Dog Pyoderma

First of all, what is pyoderma?

  • Pyoderma refers to a pus-producing bacterial infection of the skin and is commonly classified based on the depth of infection.
  • Surface Pyoderma – surface inflammation without invasion. Usually is mild and only affects the top layer of skin where there is no hair;
  • Superficial Pyoderma – involving the epidermis and intact hair follicles. Superficial bacterial folliculitis can also affect areas of skin with hair and the folds of the skin;
  • Deep Pyoderma – able to get into the deeper layers of tissue through a break in the skin that may be caused by scratching.

Classification

Surface Pyoderma

  • Pyotraumatic Dermatitis (usually secondary to allergic dermatitis, especially flea allergy dermatitis);
  • Intertrigo knows as Skin-Fold Pyoderma (lip-fold, tail-fold, facial-fold, vulvar-fold, obesity-fold, friction, poor drainage, maceration);
  • Mucocutaneous Pyoderma (predominantly seen with lips, perioral skin, nasal planum, eyelids/medial canthi, perivulvar skin, clawbeds and prepuce. Most common with German Shepherds and their crosses).

Superficial Pyoderma

  • Impetigo ( nonfollicular, intraepidermal pustules involving the superficial layers of the dermis);
  • Superficial Folliculitis (affects the pstial portion of the hair follicle);
  • Superficial Spreading Pyoderma (centrifugally expanding inflammation with characteristic peripheral peeling epidermal collarettes; most commonly observed in Collies, Shelties, and their Crosses.

Deep Pyoderma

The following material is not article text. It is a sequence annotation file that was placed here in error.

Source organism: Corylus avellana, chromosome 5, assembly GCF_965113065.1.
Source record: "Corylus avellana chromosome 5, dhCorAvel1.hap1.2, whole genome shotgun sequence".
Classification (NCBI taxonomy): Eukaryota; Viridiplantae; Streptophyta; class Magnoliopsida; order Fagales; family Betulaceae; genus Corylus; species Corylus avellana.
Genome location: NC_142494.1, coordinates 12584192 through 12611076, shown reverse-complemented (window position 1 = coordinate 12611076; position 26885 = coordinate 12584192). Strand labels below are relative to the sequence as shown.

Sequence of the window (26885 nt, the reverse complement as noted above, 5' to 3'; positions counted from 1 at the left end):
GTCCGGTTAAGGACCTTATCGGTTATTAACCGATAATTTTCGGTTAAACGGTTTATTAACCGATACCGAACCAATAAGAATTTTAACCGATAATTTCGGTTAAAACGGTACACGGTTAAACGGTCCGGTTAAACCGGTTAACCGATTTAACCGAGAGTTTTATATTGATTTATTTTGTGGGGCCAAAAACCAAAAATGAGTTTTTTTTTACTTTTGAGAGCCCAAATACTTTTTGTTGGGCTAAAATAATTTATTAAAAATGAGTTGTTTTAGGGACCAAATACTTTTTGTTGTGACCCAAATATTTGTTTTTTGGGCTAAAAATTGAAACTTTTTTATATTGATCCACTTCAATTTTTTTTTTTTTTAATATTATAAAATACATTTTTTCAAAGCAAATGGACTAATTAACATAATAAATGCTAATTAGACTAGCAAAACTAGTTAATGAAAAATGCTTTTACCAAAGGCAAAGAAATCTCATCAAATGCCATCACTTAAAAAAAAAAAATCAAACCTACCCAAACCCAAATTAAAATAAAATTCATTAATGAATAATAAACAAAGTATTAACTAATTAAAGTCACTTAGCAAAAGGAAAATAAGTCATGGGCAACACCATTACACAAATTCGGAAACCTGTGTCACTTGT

• Deep Bacterial Folliculitis and Furunculosis leads to a severe granulomatous foreign body response.
  • Muzzle Folliculitis and Furunculosis most commonly seen with Bulldogs, Mastiffs, Dobermans.
  • Pedal Folliculitis and Furunculosis most common in short-coated breeds. German Shepherd Dog Pyoderma is unique.
  • Callus Pyoderma refers to any pressure-point pyoderma.
  • Acral Lick Granuloma (ALG).

What are the Causes of Canine Pyoderma?

Differential diagnosis

A visit to the vet is essential, to differentiate from diseases with similar aspects, such as:

  • Demodicosis (also called demodectic mange or red mange, is caused by a sensitivity to and overpopulation of Demodex spp. as the host’s immune system is unable to keep the mites under control);
  • Superficial folliculitis (affects the upper part of the hair follicle and the skin directly next to the follicle);
  • Dermatophytosis (is an infection of the hair, skin, or nails caused by a dermatophyte, which is most commonly of the Trichophyton genus and less commonly of the Microsporum or Epidermophyton);
  • Allergy to mosquito bites, fleas and ticks;
  • Parasitis Skin Disease: Juvenile/Adult-Onset Demodicosis, Cheyletiella, Otodectes.
  • Early scabies;
  • Secondary Manifestation of Autoimmune Disease – Pemphigus foliaceus (more likely as a differential diagnosis of bullous impetigo in old dogs), Discoid Lupus Erythematous, Erythema Multiforme, Dermatomyositis.
  • Endocrinopathies: Spontaneous/ Iatrogenic Hyperadrenocorticism, Hypothyroidism, Plush-Coated Alopecia.
  • Zinc-Response Dermatitis;
  • Superficial Necrolytic Dermatitis;
  • Food allergy;
  • Urine scalding;
  • Weakened endocrine system;
  • Compromised immune system.

Underlying factors may also include a viral infection such as Canine Distemper inadequate diet and lack of local hygiene (a dirty environment, for example, in poorly managed pet shops with overcrowding, puppies originating from puppy farms and those bred in poor conditions and imported from outside the UK).

Diagnosis

  • History: absence of prior parasitic treatment, evidence of inadequate diet or a history of living in a known poor environment.